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Increasingly, companies turning to finance executives to sit on boards. But is it hazardous duty?
Stephen Taub, CFO.com | US
July 18, 2002
Andrew Fastow. Scott Sullivan. David Myers.
It hasn't exactly been a banner year for finance executives.
Yet, as more companies restate their financials, and as the Securities and Exchange Commission, the Justice Department and Congress launch more probes of corporate accounting, guess whose expertise is becoming more sought out?
This ironic development was underscored Monday when computer storage specialist EMC Corp. said it elected Gail Deegan to its board of directors Gail Deegan. Deegan is the former executive vice president and chief financial officer of Houghton Mifflin Co.
"Deegan has built a career on guiding corporate financial policy and accountability to shareholders, a critical asset for any board in today's environment," said Mike Ruettgers, EMC's executive chairman. "She has distinguished herself as a CFO at three companies in distinctly different industries, has considerable experience as a board member, and promises to be a very valuable addition to EMC."
The board appointment of Deegan, an experienced and well-respected finance manager, is the culmination of widespread shareholder activism. Back in May, a number of institutional investors, led by Walden Asset Management, which champions socially responsible causes, successfully got EMC to include a resolution at its annual meeting calling for an independent board of directors.
The resolution passed. Although it wasn't binding, EMC management agreed to add two outside directors to its board.
Enter Deegan. EMC management pledges to add another outside director by year-end, according to The Wall Street Journal.
The fact that Deegan's background is in finance is no coincidence. Although scores of bureaucrats and talk show hosts are calling for the heads of CFOs, a number of companies are very quietly recruiting veteran finance executives for their boards.
"Companies are saying 'Get us a CFO!'" Peter McLane, vice chairman at executive search firm Spencer Stuart, told Bloomberg. "With the scrutiny that boards are under, the premium for financial expertise has risen."
In fact, two dozen corporations named CFOs, accountants or controllers to their boards in the first quarter of this year, double the number last year, according to Spencer Stuart.
The need for more board members with financial expertise will become more critical later this summer when new rules go into effect requiring CEOs and CFOs at the top 945 companies to certify financial statements.
Bloomberg said that recruiters have been asked to search for a third more directors than last year. And as much as 40 percent of their current board searches are for finance executives.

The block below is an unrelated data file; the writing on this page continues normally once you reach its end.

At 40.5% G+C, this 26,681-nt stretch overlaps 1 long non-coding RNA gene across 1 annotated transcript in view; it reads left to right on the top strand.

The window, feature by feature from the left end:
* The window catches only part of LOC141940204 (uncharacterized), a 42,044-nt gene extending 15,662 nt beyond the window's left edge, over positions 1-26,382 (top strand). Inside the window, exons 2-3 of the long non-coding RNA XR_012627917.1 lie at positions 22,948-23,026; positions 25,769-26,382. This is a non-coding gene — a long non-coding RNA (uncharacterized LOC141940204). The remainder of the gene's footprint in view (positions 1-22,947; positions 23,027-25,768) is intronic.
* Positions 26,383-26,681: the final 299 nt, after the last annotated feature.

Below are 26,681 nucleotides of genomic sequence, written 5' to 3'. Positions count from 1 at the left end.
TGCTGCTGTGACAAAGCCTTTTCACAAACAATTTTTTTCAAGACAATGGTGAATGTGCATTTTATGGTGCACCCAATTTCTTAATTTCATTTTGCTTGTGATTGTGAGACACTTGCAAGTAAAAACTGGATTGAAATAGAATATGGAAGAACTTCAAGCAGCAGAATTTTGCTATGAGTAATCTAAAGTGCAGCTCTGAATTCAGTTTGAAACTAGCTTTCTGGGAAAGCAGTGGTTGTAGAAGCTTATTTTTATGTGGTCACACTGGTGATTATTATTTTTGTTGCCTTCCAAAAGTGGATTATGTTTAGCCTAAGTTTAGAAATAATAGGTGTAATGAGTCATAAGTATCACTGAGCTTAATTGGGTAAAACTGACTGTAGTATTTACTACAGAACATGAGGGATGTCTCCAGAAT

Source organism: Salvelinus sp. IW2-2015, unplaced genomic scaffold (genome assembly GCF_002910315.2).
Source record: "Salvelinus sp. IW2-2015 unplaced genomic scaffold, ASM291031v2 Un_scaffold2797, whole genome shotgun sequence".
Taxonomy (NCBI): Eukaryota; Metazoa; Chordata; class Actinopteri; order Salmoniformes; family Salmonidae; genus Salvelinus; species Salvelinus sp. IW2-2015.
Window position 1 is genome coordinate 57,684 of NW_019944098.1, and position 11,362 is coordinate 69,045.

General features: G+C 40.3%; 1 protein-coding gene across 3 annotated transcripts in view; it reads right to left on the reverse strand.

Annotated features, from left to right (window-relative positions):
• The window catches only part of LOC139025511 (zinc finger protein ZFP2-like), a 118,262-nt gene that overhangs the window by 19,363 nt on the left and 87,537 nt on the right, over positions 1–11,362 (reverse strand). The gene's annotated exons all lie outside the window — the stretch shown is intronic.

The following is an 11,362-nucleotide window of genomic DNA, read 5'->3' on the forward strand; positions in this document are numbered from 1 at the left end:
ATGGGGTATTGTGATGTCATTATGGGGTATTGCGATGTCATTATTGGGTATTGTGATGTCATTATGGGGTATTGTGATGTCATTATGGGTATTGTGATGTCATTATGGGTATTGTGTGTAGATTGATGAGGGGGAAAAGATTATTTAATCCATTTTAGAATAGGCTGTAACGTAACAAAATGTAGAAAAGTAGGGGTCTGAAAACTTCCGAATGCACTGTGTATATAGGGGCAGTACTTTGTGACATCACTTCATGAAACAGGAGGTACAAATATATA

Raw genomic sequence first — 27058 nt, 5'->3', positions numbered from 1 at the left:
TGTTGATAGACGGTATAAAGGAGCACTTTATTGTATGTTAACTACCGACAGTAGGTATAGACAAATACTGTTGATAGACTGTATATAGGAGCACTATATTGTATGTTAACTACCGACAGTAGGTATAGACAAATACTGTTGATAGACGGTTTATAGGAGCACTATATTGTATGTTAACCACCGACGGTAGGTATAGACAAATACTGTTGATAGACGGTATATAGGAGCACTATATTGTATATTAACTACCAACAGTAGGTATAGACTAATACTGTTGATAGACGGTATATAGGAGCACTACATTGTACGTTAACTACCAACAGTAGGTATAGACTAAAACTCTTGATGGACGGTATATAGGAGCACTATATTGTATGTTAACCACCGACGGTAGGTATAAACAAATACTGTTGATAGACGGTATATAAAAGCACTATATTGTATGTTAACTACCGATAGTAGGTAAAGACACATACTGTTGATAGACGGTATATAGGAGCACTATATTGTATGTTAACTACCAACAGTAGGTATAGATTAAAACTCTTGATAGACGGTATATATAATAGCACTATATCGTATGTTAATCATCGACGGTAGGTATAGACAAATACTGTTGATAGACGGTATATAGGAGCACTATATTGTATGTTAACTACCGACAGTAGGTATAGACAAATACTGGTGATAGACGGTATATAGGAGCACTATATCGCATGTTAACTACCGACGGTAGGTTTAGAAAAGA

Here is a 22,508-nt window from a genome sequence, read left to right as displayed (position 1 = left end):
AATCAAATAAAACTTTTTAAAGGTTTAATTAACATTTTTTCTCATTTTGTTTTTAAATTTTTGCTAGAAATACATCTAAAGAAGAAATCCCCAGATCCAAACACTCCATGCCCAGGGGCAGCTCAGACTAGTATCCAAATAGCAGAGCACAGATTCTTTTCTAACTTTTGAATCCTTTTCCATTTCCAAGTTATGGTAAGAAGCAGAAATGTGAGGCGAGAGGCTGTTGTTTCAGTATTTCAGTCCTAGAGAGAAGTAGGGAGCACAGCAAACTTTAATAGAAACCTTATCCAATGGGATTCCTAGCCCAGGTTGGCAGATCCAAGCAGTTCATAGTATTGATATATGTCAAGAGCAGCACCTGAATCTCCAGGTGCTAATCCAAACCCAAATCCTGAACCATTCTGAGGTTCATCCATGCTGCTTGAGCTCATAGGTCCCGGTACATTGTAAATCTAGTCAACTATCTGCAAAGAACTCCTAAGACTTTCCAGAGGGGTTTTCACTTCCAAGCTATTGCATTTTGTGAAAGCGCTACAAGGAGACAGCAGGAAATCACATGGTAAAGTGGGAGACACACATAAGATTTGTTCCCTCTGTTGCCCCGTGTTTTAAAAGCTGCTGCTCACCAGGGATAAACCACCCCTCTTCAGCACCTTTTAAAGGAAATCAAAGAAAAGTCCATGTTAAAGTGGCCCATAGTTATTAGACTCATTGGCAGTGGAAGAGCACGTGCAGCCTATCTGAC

Anecdotal evidence seems to support Bloomberg's assertion. Earlier this year, auto-parts maker Delphi Corp. appointed Eastman Kodak Co. finance chief Robert Brust to its board of directors.
Others have also sought to add finance muscle to their corporate boards. Adobe named EDS CFO James Daley to its board. Pepsi Bottling Group tapped Bic Group SA CFO Blythe McGarvie for its board. And Sonic Automotive added former DaimlerChrysler Treasurer Thomas Capo to its board. In addition, last October, CVS Corp. finance chief David Rickard joined Harris Corp.'s board.
Interestingly, Brust, McGarvie, Rickard and Daley (a former co-chairman at PricewaterhouseCoopers LLP), all serve on the audit committees of the boards they've joined. Management at Computer Associates Inc. convinced Walter Schuetze, a former SEC chief accountant, to head up that company's audit committee.
Of course, one reason finance executives are being sought for board positions is because many CEOs are maxing out with their director commitments.
Hence, many CEOs are eager to lighten their loads, as pressure mounts to hold top executives and boards of directors accountable for corporate financial statements.
Of course, with the increasing number of shareholder lawsuits these days, board pay could almost be considered hazard pay. Bloomberg reported that the average retainer fee for a director at a company in the S&P 500 Index was $36,937 in 2001, citing figures provided by Spencer Stuart. Directors who chair committees, such as audit or compensation, were paid another $5,354, on average.
One recruiter told the wire service: "A lot of directors are doing risk-reward calculations and focusing on risk they didn't see prior to Enron. I can't remember any time where we have seen such concern among directors."